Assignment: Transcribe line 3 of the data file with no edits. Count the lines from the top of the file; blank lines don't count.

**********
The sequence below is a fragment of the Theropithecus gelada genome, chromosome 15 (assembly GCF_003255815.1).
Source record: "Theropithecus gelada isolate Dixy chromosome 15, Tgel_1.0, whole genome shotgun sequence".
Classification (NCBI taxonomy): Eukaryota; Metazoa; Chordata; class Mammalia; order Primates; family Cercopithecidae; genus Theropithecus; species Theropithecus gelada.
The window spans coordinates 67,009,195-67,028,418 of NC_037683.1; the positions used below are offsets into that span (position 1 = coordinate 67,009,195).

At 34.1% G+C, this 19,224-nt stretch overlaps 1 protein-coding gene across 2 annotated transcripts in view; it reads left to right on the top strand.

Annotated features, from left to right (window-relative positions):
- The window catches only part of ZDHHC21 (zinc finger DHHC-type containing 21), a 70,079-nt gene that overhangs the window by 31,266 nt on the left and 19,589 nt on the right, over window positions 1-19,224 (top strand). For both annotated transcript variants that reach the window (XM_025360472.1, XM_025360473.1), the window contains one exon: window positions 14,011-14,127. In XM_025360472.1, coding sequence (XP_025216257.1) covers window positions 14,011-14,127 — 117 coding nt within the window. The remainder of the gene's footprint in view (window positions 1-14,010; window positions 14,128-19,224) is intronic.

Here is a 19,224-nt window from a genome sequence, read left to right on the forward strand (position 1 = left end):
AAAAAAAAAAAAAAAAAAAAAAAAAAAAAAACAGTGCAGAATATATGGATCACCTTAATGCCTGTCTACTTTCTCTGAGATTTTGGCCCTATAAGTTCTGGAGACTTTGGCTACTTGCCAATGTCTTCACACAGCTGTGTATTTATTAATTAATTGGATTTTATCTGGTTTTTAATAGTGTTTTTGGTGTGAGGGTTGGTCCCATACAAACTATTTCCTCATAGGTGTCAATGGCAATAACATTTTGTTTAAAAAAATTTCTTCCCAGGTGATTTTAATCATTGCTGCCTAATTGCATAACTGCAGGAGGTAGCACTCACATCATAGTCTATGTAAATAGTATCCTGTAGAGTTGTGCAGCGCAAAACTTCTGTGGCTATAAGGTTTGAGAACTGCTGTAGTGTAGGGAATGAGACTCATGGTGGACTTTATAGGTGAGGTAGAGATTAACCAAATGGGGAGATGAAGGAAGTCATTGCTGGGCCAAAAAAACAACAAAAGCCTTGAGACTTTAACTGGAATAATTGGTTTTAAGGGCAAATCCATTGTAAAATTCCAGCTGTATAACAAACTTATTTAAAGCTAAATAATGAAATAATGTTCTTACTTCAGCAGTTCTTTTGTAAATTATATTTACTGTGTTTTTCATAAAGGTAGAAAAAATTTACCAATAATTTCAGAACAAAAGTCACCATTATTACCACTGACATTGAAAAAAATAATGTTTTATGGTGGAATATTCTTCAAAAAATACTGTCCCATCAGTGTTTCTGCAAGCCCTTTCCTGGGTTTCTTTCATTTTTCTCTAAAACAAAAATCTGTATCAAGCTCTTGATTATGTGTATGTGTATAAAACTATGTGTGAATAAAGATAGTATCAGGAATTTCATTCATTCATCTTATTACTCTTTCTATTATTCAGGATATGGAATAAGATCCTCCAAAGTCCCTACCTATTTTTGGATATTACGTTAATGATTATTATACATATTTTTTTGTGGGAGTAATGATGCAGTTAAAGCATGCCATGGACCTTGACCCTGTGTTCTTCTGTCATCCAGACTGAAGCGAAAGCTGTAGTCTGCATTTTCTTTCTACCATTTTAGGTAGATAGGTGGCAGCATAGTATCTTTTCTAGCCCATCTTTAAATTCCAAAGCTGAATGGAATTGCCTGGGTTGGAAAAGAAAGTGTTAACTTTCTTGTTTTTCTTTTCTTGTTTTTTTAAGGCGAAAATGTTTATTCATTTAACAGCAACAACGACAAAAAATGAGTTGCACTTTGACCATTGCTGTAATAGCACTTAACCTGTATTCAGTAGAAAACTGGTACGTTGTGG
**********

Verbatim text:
Classification (NCBI taxonomy): Eukaryota; Metazoa; Chordata; class Mammalia; order Primates; family Cercopithecidae; genus Theropithecus; species Theropithecus gelada.